Now of course there are exceptions to this behind-the scenes, stay-at-home, tireless woman. Deborah, a prophetess and judge, ruled Israel for 40 years (Judges 4:4). She, not her husband, was "in the gate" (place of authority) with the elders. But I'm sure when the day was done she went home to her husband, Lappidoth, to resume her wifely duties. There were other female leaders mentioned in scripture as well, such as Hilkiah, wife of Shallum (2 Chron. 34:22, 2 Kings 22:14), and Priscilla, a teacher along with her husband Aquila. And in modern times, most men do not dispute the role Golda Meir played in the years 1969 to 1974 as prime minister in Israel. Others would also include Margaret Thatcher when she was prime minister of Great Britain. And of course there are numerous others.

Today we do need to factor in some cultural differences like fewer children and modern conveniences making it possible for more women to have spare time to explore their creative gifts. But the woman of Proverbs 31 also had maids to help with the tasks at hand enabling her to accomplish so much. Others are not so fortunate.

Proverbs 31 not only shows women how to live out the practicality of loving their husbands and their children; but should cause them to realize the importance of maintaining their own identity formulated when putting their talents and abilities to good use, such as buying and selling what their hands have made, purchasing land and developing it, helping their neighbors in need, etc.

Some women have made the mistake of living totally for their husbands and children, never developing a sense of self. However, they eventually reach a point where they lose their unique identity and feel they are taken for granted. This is not God's blueprint for God's women. But devoting your time to God, husband, children, and outside interests is always a balancing act that must be maintained by wisdom.

A Job 31 Husband

Now let's look at the male role. Such a character sketch as that found in Proverbs 31 for women would truly be useful when it comes to identifying the character and duties of a husband and father. A male biblical role model would give us a clear picture not only of his responsibilities within his home and community, but the Godly character it entails. This would give him a yardstick so to speak, whereby he could gauge his progress along kingdom-living principles in the midst of a fallen world. He would be able to sense that his conduct toward his wife, his employees, the poor, the widow, the orphan, or the immigrant was helpful, not hurtful to them not only from his perspective, but also from theirs. Because his focus, you see, would not be on him. Kingdom-living standards are unlike the world's standards.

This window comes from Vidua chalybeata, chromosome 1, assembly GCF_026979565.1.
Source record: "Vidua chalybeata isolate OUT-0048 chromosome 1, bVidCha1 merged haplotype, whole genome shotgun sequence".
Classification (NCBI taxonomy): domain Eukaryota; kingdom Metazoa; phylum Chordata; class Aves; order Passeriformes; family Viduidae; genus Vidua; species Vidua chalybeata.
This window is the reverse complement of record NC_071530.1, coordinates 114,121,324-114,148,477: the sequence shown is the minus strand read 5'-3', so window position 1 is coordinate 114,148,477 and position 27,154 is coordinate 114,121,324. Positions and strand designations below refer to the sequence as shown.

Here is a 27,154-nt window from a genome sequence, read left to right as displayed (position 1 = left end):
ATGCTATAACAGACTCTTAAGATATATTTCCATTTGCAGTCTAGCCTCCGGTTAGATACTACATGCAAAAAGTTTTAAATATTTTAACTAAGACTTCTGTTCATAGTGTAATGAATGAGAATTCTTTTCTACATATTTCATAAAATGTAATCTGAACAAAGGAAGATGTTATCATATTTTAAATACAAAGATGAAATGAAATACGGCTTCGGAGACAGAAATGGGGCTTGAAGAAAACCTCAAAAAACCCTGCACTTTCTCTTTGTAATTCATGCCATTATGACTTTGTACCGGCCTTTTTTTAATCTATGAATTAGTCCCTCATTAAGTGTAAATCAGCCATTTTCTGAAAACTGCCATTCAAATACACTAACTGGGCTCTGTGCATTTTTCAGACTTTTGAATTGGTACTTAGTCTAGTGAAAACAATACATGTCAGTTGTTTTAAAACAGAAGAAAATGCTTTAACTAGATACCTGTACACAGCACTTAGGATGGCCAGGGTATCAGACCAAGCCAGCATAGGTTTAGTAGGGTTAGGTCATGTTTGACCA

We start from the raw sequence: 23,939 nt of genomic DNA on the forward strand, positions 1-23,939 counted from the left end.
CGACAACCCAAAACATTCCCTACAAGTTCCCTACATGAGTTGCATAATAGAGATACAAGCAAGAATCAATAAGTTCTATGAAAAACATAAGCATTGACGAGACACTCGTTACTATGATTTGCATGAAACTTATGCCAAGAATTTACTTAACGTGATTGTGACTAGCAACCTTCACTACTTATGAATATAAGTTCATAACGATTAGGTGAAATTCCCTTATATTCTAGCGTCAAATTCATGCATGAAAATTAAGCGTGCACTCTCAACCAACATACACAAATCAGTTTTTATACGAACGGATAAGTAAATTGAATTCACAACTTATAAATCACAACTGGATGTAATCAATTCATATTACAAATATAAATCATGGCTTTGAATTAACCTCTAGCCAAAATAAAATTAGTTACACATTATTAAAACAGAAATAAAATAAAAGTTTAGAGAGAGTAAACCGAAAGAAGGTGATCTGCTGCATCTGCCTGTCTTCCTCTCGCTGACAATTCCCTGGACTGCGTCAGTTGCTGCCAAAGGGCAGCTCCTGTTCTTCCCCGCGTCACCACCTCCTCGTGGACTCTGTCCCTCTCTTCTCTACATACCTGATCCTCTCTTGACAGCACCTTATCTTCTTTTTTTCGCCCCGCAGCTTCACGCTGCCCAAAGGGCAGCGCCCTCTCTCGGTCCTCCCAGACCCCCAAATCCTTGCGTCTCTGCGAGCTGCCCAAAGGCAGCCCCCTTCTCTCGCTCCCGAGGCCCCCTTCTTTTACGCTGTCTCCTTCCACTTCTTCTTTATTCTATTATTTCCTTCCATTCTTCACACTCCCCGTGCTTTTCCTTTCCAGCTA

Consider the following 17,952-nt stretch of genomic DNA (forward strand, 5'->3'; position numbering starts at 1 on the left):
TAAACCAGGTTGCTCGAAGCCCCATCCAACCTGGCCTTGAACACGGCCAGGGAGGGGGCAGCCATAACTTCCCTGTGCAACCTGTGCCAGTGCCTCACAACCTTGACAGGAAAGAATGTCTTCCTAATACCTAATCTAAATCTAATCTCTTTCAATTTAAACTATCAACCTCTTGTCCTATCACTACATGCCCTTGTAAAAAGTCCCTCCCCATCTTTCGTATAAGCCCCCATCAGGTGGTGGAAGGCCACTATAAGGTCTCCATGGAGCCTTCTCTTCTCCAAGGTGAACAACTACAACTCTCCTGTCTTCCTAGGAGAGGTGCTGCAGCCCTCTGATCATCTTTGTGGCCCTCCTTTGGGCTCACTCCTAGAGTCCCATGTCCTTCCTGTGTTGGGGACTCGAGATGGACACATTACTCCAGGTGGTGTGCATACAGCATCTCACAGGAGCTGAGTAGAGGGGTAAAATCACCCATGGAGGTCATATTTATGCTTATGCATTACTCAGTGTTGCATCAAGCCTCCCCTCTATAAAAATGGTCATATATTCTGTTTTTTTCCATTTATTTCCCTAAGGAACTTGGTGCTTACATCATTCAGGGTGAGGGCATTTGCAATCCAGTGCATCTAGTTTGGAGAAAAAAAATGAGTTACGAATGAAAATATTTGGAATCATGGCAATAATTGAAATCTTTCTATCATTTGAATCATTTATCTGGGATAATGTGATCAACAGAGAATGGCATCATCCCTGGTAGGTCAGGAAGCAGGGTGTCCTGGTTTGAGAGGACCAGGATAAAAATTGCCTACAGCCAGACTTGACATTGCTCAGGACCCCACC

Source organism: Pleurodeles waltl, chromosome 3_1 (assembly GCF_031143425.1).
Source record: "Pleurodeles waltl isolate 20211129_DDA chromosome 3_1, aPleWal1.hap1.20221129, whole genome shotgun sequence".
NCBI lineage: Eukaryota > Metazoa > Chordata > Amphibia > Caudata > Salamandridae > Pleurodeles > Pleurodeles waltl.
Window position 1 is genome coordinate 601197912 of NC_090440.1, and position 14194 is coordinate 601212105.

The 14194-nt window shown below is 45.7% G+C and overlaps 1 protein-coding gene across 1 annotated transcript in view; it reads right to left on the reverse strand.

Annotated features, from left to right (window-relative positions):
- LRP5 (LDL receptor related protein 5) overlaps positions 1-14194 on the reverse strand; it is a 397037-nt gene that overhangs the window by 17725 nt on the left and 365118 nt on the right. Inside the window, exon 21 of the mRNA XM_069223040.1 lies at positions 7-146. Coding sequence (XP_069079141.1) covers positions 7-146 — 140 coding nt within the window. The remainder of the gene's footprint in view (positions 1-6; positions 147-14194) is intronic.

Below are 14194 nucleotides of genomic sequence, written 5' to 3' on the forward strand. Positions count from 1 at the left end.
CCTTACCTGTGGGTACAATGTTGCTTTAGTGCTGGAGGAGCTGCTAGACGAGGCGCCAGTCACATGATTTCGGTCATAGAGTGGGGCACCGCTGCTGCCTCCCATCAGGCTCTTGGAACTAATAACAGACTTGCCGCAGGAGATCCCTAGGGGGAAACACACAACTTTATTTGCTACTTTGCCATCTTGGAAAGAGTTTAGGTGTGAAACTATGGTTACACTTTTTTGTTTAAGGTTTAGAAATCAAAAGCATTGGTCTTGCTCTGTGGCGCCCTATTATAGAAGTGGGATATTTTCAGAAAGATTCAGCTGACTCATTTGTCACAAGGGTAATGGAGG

So how can the new groom gauge his progress upon assuming the role of head of household? Is he truly thinking of the welfare of those directly under his care and others within his sphere of influence? How does he know whether he is truly giving of himself or simply lording it over them like those of this world's system do? What does an excellent man look like?

One day, while reading the scriptures, I was surprised to find just such a passage that sent my feminine heart soaring. There it was in black and white, one man who fit the description of an excellent husband, a description that any Godly woman would admire. No, it wasn't King David. Yes, he truly was a man after God's own heart. And for this he shall forever be remembered and honored by God Almighty. But from what I read of him in scripture, although he was a man after God's own heart, he wasn't necessarily a man after one woman's heart. And I'm a one man one woman kind of woman. Married couples of his day were not taught by Moses that the husband represented Christ and his wife represented Christ's bride. That would come later. Nor was he instructed by the Levitical priests that he could not hold a leadership position within the congregation if he had more than one wife, because then he could not represent Christ. But under the new covenant, such is the case. And I, and most Christian women I know, are interested in what the bible defines as an excellent husband who truly represents Christ in his faithfulness to his bride.

Solomon, whose Godly wisdom I find astonishing, did not use wisdom when it came to women either. He loved their outward beauty and charm. But I don't believe he ever knew a true, deep oneness that comes with the one man-one woman dynamic. Moses loved Zippphora. And then God called him to perform a difficult, time-consuming task. After that, we don't hear much of anything concerning his thoughts or affections for his wife. We don't know how deep their relationship was. Despite his having to send his Moabite wife away along with their two sons to remain with her father while he attended to his own people, it may have been a terrific marriage. It's just that the bible is silent regarding it. No, the man I am thinking of that most describes an excellent husband is the man Job. And the passage I am referring to is the 31st chapter of the book of Job. His true character shows itself here. It is a description of how an excellent husband, father and leader behaves both in private and in public life.